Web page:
Good Mental health is essential for overall health and well-being. When you’re depressed, it can affect more than just your mental health.

Depression can lead to physical health issues ranging from insomnia to heart disease. Depression doesn’t just cause physical symptoms but can also increase your likelihood of developing a health condition or worsen one that you already have. And needless to say, some illnesses can also trigger depression, in turn. Continue reading to find out what physical health conditions are caused by depression.

1. Insomnia

Individuals with chronic depression suffer from insomnia and other sleep-related problems. Both these conditions go hand-in-hand. Insomnia is not only considered as an important symptom of depression but also as a useful warning sign. A worsening of insomnia might actually signal that you are suffering from depression. Although it is typically believed that people with depression might have trouble falling asleep, recent research emphasizes that treating sleep issues can help ease depression symptoms and also prevent relapses.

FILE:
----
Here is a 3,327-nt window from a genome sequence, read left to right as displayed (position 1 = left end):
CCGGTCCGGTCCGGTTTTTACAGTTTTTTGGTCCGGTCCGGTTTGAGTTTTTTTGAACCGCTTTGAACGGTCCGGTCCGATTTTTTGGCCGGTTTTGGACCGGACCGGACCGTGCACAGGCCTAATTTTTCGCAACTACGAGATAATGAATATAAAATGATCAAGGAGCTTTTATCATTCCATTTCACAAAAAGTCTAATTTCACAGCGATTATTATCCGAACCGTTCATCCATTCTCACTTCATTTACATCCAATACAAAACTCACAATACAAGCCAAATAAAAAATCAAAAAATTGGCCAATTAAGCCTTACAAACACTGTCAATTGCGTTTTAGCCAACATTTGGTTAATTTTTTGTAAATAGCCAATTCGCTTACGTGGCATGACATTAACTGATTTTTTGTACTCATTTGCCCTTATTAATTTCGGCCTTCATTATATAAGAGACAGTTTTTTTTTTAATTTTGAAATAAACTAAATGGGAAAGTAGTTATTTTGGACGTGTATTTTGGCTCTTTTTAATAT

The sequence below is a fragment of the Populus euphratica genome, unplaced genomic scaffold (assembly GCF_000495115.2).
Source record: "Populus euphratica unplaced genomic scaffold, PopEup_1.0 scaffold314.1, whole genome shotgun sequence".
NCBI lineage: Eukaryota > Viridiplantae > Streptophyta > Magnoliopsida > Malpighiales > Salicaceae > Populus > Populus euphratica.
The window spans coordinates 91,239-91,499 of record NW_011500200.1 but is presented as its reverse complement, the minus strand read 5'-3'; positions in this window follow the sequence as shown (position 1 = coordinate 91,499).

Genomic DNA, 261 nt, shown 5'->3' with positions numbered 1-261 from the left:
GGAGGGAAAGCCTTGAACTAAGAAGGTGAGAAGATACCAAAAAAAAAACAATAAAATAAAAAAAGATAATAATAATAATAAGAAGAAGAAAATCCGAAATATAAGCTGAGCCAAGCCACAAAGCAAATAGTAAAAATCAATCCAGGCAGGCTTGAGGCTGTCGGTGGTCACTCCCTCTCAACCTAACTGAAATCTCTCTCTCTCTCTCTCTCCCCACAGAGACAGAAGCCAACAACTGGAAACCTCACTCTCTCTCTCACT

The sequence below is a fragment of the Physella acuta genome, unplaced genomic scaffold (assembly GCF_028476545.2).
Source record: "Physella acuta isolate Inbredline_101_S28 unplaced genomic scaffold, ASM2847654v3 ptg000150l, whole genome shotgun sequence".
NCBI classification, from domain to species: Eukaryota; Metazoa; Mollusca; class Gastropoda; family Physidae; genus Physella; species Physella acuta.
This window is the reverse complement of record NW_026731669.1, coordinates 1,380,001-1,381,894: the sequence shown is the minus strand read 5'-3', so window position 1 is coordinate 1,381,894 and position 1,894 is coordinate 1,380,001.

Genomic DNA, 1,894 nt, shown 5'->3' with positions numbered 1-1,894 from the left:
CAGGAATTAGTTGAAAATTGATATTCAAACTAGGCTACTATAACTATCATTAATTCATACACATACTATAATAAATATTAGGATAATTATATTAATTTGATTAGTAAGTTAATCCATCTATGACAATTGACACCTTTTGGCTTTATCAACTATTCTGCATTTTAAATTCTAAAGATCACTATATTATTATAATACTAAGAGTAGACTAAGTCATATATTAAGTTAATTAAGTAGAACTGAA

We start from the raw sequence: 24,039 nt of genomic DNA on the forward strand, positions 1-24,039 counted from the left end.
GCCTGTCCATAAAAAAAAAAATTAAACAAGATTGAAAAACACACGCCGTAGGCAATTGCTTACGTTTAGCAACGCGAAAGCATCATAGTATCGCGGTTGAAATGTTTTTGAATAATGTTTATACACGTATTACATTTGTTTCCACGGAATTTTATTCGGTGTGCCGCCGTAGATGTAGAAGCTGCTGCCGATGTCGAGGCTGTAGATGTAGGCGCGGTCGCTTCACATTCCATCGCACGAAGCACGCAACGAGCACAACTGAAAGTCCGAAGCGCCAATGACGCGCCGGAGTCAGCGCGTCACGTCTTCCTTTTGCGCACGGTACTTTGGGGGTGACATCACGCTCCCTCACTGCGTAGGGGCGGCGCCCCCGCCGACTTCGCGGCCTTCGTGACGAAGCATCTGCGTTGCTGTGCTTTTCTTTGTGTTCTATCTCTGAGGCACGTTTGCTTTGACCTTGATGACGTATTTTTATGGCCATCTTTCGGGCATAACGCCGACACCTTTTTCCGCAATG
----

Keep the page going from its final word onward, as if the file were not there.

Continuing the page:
2. Heart diseases

Depression and heart diseases are related to each other. Individuals with depression find it hard to follow heart-healthy routines and might suffer from hormonal imbalances, which can put them at risk for heart diseases. Also, depressed individuals might have unusually sticky platelets (cells that are needed for blood clotting). This can lead to atherosclerosis (hardening of the arteries) and increase their risk for heart attack.


Individuals who are depressed might find it hard to follow a diet or exercise regularly. This itself can increase their risk of diabetes. Also, those who are already diagnosed with diabetes are twice as likely to face depression. Though the relationship between the two isn’t yet fully understood, it is known that one can make the other worse. Depressed individuals have a high amount of cortisol, which can elevate their blood sugar levels.

Depression rates rise high among youngsters in the U.S., a recent study states. Image by John Hain from Pixabay

4.Substance abuse

Depressed people who might feel miserable are likely to seek drugs in order to alleviate their symptoms. Tobacco and alcohol are the most common and easily accessible ones that have been abused by individuals with chronic depression. Depression also increases the chance of relapse after treating addiction. Thus, it might be necessary to treat both depression and addiction to reduce the risk of relapses.